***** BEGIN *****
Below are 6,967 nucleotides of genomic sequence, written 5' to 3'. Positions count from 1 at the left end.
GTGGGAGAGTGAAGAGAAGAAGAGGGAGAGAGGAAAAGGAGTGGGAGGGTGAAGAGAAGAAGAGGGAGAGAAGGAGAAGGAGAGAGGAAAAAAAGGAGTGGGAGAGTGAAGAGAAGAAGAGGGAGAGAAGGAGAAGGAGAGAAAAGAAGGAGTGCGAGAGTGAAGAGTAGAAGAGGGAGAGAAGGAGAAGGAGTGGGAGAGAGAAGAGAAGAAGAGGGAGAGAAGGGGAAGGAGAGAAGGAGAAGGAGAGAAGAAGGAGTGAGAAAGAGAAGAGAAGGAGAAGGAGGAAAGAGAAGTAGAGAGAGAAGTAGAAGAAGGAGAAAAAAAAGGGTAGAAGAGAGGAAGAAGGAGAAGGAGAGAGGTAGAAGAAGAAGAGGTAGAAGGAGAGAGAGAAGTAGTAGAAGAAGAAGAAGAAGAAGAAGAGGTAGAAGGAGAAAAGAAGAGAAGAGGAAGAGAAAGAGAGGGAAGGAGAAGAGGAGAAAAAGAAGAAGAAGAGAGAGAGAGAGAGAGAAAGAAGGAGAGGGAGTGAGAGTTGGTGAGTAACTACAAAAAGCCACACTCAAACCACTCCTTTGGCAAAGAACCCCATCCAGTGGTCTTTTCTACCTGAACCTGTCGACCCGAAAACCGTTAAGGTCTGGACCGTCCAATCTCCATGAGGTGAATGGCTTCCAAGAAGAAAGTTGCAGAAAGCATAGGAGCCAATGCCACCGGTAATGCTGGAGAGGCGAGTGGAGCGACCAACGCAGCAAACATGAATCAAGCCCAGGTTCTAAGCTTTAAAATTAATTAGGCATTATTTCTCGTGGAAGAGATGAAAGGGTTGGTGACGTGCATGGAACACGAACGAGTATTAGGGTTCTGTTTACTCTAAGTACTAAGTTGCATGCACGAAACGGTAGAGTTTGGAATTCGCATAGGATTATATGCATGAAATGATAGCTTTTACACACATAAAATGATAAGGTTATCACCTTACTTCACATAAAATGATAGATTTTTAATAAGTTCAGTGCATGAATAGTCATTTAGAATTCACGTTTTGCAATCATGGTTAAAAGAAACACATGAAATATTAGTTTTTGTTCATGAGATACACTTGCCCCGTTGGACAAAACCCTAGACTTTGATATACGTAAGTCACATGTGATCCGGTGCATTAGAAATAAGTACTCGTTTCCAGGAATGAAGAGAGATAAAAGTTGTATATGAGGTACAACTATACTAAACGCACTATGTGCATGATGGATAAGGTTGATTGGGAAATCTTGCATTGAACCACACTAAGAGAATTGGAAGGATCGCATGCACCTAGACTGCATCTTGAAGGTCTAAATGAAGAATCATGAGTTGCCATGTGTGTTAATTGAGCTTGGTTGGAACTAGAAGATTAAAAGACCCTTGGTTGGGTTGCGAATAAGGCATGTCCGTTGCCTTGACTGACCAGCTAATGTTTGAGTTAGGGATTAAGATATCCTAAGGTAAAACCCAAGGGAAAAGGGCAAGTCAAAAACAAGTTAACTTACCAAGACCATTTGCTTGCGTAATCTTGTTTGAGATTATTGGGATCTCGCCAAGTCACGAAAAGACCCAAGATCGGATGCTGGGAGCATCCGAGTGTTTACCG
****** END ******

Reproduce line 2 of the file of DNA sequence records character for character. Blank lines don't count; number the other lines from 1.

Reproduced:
GTGGGAGAGTGAAGAGAAGAAGAGGGAGAGAGGAAAAGGAGTGGGAGGGTGAAGAGAAGAAGAGGGAGAGAAGGAGAAGGAGAGAGGAAAAAAAGGAGTGGGAGAGTGAAGAGAAGAAGAGGGAGAGAAGGAGAAGGAGAGAAAAGAAGGAGTGCGAGAGTGAAGAGTAGAAGAGGGAGAGAAGGAGAAGGAGTGGGAGAGAGAAGAGAAGAAGAGGGAGAGAAGGGGAAGGAGAGAAGGAGAAGGAGAGAAGAAGGAGTGAGAAAGAGAAGAGAAGGAGAAGGAGGAAAGAGAAGTAGAGAGAGAAGTAGAAGAAGGAGAAAAAAAAGGGTAGAAGAGAGGAAGAAGGAGAAGGAGAGAGGTAGAAGAAGAAGAGGTAGAAGGAGAGAGAGAAGTAGTAGAAGAAGAAGAAGAAGAAGAAGAGGTAGAAGGAGAAAAGAAGAGAAGAGGAAGAGAAAGAGAGGGAAGGAGAAGAGGAGAAAAAGAAGAAGAAGAGAGAGAGAGAGAGAGAAAGAAGGAGAGGGAGTGAGAGTTGGTGAGTAACTACAAAAAGCCACACTCAAACCACTCCTTTGGCAAAGAACCCCATCCAGTGGTCTTTTCTACCTGAACCTGTCGACCCGAAAACCGTTAAGGTCTGGACCGTCCAATCTCCATGAGGTGAATGGCTTCCAAGAAGAAAGTTGCAGAAAGCATAGGAGCCAATGCCACCGGTAATGCTGGAGAGGCGAGTGGAGCGACCAACGCAGCAAACATGAATCAAGCCCAGGTTCTAAGCTTTAAAATTAATTAGGCATTATTTCTCGTGGAAGAGATGAAAGGGTTGGTGACGTGCATGGAACACGAACGAGTATTAGGGTTCTGTTTACTCTAAGTACTAAGTTGCATGCACGAAACGGTAGAGTTTGGAATTCGCATAGGATTATATGCATGAAATGATAGCTTTTACACACATAAAATGATAAGGTTATCACCTTACTTCACATAAAATGATAGATTTTTAATAAGTTCAGTGCATGAATAGTCATTTAGAATTCACGTTTTGCAATCATGGTTAAAAGAAACACATGAAATATTAGTTTTTGTTCATGAGATACACTTGCCCCGTTGGACAAAACCCTAGACTTTGATATACGTAAGTCACATGTGATCCGGTGCATTAGAAATAAGTACTCGTTTCCAGGAATGAAGAGAGATAAAAGTTGTATATGAGGTACAACTATACTAAACGCACTATGTGCATGATGGATAAGGTTGATTGGGAAATCTTGCATTGAACCACACTAAGAGAATTGGAAGGATCGCATGCACCTAGACTGCATCTTGAAGGTCTAAATGAAGAATCATGAGTTGCCATGTGTGTTAATTGAGCTTGGTTGGAACTAGAAGATTAAAAGACCCTTGGTTGGGTTGCGAATAAGGCATGTCCGTTGCCTTGACTGACCAGCTAATGTTTGAGTTAGGGATTAAGATATCCTAAGGTAAAACCCAAGGGAAAAGGGCAAGTCAAAAACAAGTTAACTTACCAAGACCATTTGCTTGCGTAATCTTGTTTGAGATTATTGGGATCTCGCCAAGTCACGAAAAGACCCAAGATCGGATGCTGGGAGCATCCGAGTGTTTACCG